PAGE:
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How rude! What bullying can do to a workplace
Bullying isnt limited to the playground. When it comes to your veterinary workplace, it can affect everything from morale to your bottom line.
Bullying isn't limited to the playground. When it comes to your veterinary workplace, it can affect everything from morale to your bottom line.
In March 2018, I wrote a column in dvm360 titled “When did everybody get so rude?” It examined incivility and aggression in society and how these kinds of interactions impact us daily. One of the places rudeness appears most often is the workplace, affecting customers, employees and management. Recently I was in a restaurant where a couple of waitresses were engaging in a rude conversation within earshot of customers. My dinner was not ruined, but it was certainly made unpleasant by them. I left a good meal in a nice restaurant feeling full but having paid for a bad experience. I believe that left unchecked, bad behaviors get worse, and incivility is no exception.
Where does incivility lead?
As you can imagine, incivility can be costly to your business. For example, I will think twice before returning to that restaurant. Incivility also has negative effects on morale and productivity and can even increase employee turnover. While the cost of civility is minimal-a smile, recognizing someone by name, a morning greeting-incivility reduces participation and commitment, resulting in inappropriate emotional responses and dysfunctional and aggressive thinking.
Dig a little deeper…
Continual incivility can progress to workplace bullying. This behavior doesn't have to be physical or even that overt-it involves interpersonal hostility, persistent verbal and nonverbal aggression, personal attacks and social ostracism. It is deliberate, repeated and directed at another individual. It is an effort to control another employee and often impacts the entire organization.
How common is workplace bullying?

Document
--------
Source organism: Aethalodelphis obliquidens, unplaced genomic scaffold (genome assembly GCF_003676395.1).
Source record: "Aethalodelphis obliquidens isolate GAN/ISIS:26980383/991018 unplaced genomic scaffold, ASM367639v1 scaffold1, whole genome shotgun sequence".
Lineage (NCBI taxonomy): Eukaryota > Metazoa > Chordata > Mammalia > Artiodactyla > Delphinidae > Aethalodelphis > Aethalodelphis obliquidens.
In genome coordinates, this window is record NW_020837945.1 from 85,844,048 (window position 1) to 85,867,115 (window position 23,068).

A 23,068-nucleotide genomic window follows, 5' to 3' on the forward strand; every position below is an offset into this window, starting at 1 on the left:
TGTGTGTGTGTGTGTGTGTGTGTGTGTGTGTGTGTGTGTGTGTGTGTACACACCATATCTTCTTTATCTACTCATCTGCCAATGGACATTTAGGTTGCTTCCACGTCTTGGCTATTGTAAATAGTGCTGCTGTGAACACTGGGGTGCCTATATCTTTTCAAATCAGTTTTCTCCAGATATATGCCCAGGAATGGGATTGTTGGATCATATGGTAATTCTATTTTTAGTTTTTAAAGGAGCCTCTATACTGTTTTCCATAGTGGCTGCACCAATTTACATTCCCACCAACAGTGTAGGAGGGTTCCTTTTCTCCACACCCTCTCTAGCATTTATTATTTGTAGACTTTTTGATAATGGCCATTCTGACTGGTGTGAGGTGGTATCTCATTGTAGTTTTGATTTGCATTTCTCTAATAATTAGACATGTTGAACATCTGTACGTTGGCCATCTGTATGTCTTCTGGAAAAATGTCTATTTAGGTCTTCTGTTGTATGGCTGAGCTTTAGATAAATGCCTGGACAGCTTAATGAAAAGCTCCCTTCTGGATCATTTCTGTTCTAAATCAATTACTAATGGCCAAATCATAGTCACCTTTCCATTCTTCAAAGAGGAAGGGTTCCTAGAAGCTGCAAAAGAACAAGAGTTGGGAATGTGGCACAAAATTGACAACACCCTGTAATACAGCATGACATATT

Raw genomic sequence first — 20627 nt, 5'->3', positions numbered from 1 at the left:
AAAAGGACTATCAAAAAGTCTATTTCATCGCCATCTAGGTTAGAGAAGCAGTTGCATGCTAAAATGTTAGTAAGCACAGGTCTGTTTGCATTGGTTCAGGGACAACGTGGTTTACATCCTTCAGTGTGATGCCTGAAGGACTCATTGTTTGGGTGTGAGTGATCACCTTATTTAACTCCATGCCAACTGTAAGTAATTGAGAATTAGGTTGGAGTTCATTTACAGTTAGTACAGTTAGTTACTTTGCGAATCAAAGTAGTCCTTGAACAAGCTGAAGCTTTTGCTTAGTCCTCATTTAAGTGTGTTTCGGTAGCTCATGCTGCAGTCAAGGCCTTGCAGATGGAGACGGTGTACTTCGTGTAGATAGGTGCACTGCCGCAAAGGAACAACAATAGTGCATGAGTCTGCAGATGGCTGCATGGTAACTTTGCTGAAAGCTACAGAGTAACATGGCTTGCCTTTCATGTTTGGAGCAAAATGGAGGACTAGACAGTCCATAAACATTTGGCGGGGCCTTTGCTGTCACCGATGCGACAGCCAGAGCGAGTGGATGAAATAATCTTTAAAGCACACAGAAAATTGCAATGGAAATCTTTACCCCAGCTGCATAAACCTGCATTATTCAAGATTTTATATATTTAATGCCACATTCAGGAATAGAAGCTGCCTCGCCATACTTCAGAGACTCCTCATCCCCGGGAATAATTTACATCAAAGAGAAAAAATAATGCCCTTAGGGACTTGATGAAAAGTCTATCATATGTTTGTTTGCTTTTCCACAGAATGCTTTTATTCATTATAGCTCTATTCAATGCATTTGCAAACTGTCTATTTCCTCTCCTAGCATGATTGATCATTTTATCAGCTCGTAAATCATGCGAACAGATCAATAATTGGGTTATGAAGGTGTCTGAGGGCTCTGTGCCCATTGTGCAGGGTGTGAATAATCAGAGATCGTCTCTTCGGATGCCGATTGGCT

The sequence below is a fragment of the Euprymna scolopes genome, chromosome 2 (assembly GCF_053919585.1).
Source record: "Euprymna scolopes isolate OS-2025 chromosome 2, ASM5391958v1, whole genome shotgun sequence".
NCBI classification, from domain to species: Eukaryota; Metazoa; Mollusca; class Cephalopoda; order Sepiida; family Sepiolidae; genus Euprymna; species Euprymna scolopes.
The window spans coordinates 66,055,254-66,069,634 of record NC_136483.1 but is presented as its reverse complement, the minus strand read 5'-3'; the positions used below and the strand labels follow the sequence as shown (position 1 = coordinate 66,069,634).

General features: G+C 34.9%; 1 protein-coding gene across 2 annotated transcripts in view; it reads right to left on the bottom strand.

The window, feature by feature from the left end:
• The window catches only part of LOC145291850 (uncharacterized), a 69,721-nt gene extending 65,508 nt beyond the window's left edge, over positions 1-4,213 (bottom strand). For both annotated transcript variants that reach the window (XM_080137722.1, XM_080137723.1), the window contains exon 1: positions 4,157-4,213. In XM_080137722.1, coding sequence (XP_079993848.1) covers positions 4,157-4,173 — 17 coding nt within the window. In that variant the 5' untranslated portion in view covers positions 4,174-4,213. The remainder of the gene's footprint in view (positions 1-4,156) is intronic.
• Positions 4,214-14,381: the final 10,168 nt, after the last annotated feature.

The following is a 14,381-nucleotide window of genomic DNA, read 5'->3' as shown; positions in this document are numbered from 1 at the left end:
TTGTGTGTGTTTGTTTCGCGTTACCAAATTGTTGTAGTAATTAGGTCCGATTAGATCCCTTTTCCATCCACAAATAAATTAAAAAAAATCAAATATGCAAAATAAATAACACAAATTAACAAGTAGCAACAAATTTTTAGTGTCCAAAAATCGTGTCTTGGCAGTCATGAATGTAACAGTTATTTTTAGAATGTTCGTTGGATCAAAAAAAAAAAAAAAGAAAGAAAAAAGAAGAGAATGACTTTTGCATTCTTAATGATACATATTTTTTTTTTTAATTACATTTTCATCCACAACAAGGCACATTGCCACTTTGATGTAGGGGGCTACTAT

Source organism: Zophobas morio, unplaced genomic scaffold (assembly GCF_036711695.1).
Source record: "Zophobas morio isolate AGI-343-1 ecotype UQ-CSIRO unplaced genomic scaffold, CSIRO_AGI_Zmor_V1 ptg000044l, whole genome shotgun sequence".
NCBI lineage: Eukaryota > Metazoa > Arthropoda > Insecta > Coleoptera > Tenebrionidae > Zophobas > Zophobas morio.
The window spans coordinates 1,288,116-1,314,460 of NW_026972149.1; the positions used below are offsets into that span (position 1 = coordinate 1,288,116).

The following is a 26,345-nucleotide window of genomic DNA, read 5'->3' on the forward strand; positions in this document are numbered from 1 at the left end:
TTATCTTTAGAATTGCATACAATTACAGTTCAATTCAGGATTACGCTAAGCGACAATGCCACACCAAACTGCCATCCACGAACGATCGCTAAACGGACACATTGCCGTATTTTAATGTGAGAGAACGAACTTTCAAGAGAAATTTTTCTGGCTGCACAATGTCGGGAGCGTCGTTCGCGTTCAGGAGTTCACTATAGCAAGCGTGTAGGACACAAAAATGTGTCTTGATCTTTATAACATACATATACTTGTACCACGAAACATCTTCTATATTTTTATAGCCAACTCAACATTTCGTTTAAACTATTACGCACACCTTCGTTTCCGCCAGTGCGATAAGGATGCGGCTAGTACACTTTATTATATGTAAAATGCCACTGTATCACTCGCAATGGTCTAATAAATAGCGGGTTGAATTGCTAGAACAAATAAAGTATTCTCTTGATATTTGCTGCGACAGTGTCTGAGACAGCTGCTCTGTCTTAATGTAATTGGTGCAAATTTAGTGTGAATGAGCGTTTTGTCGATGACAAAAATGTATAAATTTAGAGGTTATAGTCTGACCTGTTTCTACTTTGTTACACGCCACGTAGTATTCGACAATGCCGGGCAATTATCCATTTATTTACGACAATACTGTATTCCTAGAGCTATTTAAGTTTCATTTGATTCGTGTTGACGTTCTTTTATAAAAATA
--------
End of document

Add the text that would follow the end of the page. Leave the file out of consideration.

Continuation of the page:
According to Forbes Magazine, a survey conducted by Judy Blamdo of the University of Phoenix indicates that almost 75 percent of employees have been subjected to or have witnessed workplace bullying. Gary Namie also reported in “Workplace bullying: Escalated incivility” in the Ivey Business Journal that as many as one in six workers have experienced bullying, but targeted persons rarely raise the issue because of embarrassment. Perhaps because the bully is often in a superior position, frequently nothing is done even when the issue is raised.
Why should employers care about bullying?
Here's why veterinary practice owners and managers need to be concerned about bullying in their practices:
- Much like other forms of harassment, workplace bullying can require a significant amount of time to resolve grievances.
- It's costly. Liability from civil proceedings can be substantial. And bullying targets-often some of the most talented employees-may be driven out. We all know turnover takes a financial toll.
- Bullying often results in poor morale and undermines employee commitment and productivity throughout the practice.
- If a business has a reputation for tolerating bullying, it may be difficult to recruit and retain desirable employees.
How do you prevent bullying in your practice?
The answer is to control incivility in your practice before it progresses to bullying. In her 2016 book Mastering Civility: A Manifesto for the Workplace, Christine Porat presents some surprising statistics about the impact of incivility. Workers who are treated with incivility are more likely to reduce their work effort, spend less time at work, experience a decline in performance and even intentionally reduce the quality of their work. They are also more likely to express decreased commitment to the organization, take their frustration out on customers and seek other employment. (Though not before incubating and transmitting their negative attitude.)
Remember, nature does not tolerate a vacuum and turnover can result in new villains. It can allow behavior to spread to a previously great employee. Confronting workplace bullying is the only way to minimize destructive behaviors.
Dr. Michael Paul is the former executive director of the Companion Animal Parasite Council and a former president of the American Animal Hospital Association. He is currently the principal of MAGPIE Veterinary Consulting. He is retired from practice and lives in Anguilla, British West Indies.